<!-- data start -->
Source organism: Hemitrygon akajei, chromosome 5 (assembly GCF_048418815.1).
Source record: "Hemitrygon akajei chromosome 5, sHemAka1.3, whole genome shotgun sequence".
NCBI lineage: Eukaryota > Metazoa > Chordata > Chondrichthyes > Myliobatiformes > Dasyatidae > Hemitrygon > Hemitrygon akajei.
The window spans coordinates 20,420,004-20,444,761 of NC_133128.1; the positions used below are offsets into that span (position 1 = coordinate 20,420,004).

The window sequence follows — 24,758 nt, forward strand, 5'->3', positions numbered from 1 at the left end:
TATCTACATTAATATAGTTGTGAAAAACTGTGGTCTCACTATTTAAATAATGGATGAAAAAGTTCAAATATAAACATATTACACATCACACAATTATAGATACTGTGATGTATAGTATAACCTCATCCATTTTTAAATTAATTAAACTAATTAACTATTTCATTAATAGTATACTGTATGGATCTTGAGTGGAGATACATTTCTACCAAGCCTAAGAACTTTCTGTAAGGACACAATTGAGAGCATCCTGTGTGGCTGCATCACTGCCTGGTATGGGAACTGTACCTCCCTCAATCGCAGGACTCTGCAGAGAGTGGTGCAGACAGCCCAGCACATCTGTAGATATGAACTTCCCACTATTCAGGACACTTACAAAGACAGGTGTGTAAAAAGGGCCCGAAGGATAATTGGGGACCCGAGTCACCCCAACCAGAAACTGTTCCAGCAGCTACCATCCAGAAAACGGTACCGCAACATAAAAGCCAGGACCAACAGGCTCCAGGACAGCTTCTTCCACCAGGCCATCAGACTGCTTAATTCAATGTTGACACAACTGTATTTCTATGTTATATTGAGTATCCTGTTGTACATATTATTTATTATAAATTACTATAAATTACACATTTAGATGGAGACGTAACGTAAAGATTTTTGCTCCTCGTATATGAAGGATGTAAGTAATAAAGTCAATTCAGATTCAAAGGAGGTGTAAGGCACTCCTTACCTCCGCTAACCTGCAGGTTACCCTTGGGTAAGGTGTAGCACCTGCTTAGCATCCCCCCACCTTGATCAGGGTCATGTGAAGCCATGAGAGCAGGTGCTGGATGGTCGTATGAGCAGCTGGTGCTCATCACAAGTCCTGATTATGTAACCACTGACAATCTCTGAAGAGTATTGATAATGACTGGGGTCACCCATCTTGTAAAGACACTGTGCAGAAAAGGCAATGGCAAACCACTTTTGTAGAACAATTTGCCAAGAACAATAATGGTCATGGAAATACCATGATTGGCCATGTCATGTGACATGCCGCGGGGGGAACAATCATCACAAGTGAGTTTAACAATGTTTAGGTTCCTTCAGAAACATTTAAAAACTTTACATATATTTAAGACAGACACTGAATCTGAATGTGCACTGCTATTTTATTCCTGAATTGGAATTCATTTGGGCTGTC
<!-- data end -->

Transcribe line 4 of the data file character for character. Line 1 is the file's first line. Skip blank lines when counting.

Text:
The window spans coordinates 20,420,004-20,444,761 of NC_133128.1; the positions used below are offsets into that span (position 1 = coordinate 20,420,004).